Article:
Broad beans was not my favorite vegetable to eat as a kid. In fact I really hated them. If I was to stop and think about it, I can still hear the grumbling sound that a table full of kids makes while seated around the dinner table just as a bowl of steaming hot broad beans gets placed in the middle for everyone to eat. Sorry mum, but when a bowl of big, tough and leathery broad beans is placed in front of me I still cringe.
It has taken a number of decades for me to overcome this childhood trauma and pluck up the courage to try to grow some broad beans. Being the brave and adventurous gardener that I am, I decided to grow some. I let my guard down just once and in a moment of weakness, bought a pack of out of date seeds that had been marked down in a supermarket. To be honest, I said to myself, “Why not – if they don’t produce I can at least dig them in for a green crop”. So I came home, dug up a bed and threw them all into the ground and secretly hoped that they would all rot rather than germinate. But they all came up – every single one! In fact they thrived and grew to over two metres in height and produced more broad beans than I would ever hope for.
So the inevitable day arrived when I had to start to harvest the beans. Of course, as luck would have it there were plenty of them ready to eat too. Growing and harvesting them is one thing, but I had to pluck up the courage to have some for dinner. So I split the pods and gathered a cup full of beans and dropped them into boiling water. When I thought they were cooked enough, out of the pot they came, and onto my plate. Inwardly cringing, I slowly raised a forkful of the beans toward my mouth. As I did, all I could hear in my head was the sound of a table full of kids grumbling about what they were about to have to eat.
However, it is time for a confession; I was pleasantly surprised that I was actually enjoying them. They were quite good. Yep, they were. I have been able to overcome my childhood trauma and eat broad beans. In fact to prove my trauma is well and truly behind me I have grown more of them since – even grown enough to freeze to extend the season! It’s true – I am a convert to broad beans!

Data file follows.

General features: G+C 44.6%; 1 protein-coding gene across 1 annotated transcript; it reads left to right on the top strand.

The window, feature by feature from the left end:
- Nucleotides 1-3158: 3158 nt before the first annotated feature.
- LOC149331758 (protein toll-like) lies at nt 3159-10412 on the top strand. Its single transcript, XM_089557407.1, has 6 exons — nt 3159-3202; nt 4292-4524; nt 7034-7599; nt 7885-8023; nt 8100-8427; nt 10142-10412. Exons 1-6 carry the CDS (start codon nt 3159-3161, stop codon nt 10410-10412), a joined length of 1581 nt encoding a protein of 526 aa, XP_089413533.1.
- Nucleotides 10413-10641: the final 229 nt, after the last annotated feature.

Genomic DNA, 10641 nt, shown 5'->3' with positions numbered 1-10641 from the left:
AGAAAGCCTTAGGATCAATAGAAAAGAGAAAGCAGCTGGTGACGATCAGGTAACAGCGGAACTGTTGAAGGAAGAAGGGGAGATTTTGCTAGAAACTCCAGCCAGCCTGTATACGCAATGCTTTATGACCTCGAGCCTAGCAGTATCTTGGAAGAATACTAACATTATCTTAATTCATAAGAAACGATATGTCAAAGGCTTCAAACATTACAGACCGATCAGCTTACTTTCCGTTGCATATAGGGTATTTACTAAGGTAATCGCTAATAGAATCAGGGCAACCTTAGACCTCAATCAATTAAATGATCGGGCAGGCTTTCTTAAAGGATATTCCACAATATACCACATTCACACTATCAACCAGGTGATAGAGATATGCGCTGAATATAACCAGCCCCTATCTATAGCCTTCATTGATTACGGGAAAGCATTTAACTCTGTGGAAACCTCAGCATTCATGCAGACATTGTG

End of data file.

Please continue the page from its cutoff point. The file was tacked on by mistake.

But, and there is always a ‘but’ in every good story. I learnt that you have got to pick them young and not let them grow so big that they develop a tough and leathery skin. That was the issue with the beans my mum served up. They were too old and tough! She had to boil the living daylights out to them to make them slightly edible. I suppose she was trying to feed a house full of hungry kids and growing the beans to full size made more sense than picking them only half size.
So last year was my second crop, it grew so well I was able to freeze plenty for soups and stews. It was a great looking crop, as well as being a delightful veggie to harvest. Being a smart grower of broad beans I thought that it would be sensible to grow a dwarf crop. So I got a type called “Coles Dwarf” which grew to over 2 metres in height. I reckon I must have received a substitute for some reason considering the packet said 1 metre tall. Anyway, it did grow well for me and I only had a small outbreak of black aphid that I sorted early enough before it became a real problem. The birds loved them; in particular the Eastern Spinebill Honey Eaters who would frequent them every day for a feed when they were in flower.
This year I have the next batch growing and it is about 40cm in height at the moment. I am trialling 6 different types to see which one is best for my climate. I am growing them through a couple of layers of wire trellis for support. I place the trellis parallel to the ground and lift them as the crop grows if needed. I learnt this trick from my days as a cut flower grower, all of my flower crops had wire mesh as support to keep them straight.
I sowed the beans directly into a well manured garden bed mid May. I expect to harvest in Aug and Sep and hopefully they will not be so tall I will need a step ladder. The varieties I chose are:
Aquadulce – an heirloom variety with white seeds, 90 days from sowing to harvest and 1m tall. They reckon you can eat the young pods.
Tripoli – a variety that copes with warmer climates. 75-80 days from sowing and it grows to 1m in height.
Crimson Flowered – grows to 1m in height and has crimson flowers as the name suggests. 130 days from sowing till harvest.
Chocolate Flowered – Deep chocolate flowers. 120 days till harvest and grows 1.5m tall.
Coles Dwarf – this is my benchmark plant. I know how it grows and I will compare the others to it. It takes 70 days and grows only 80cm (if I believe the packet). This scares me a bit because if they reckon it grows to 80cm and I got them to grow to over 2 metres last year I am in trouble with the types that are supposed to grow taller!
Fava – I was given a couple of seeds in exchange for some seeds I gave away. Considering all broad beans have a botanical name of “Victa Fava” this actually means that I have no idea what this variety really is. But I am curious and hopefully will find out soon enough.
So that is my broad bean saga everyone. I’ll keep you posted on the trial results in the coming months. I also reckon that if I could, I would tell my mum that I now quite enjoy them. However, this revelation does leave me with a dilemma – should I pluck up the courage to try parsnips or brussel sprouts………….maybe next year or maybe not.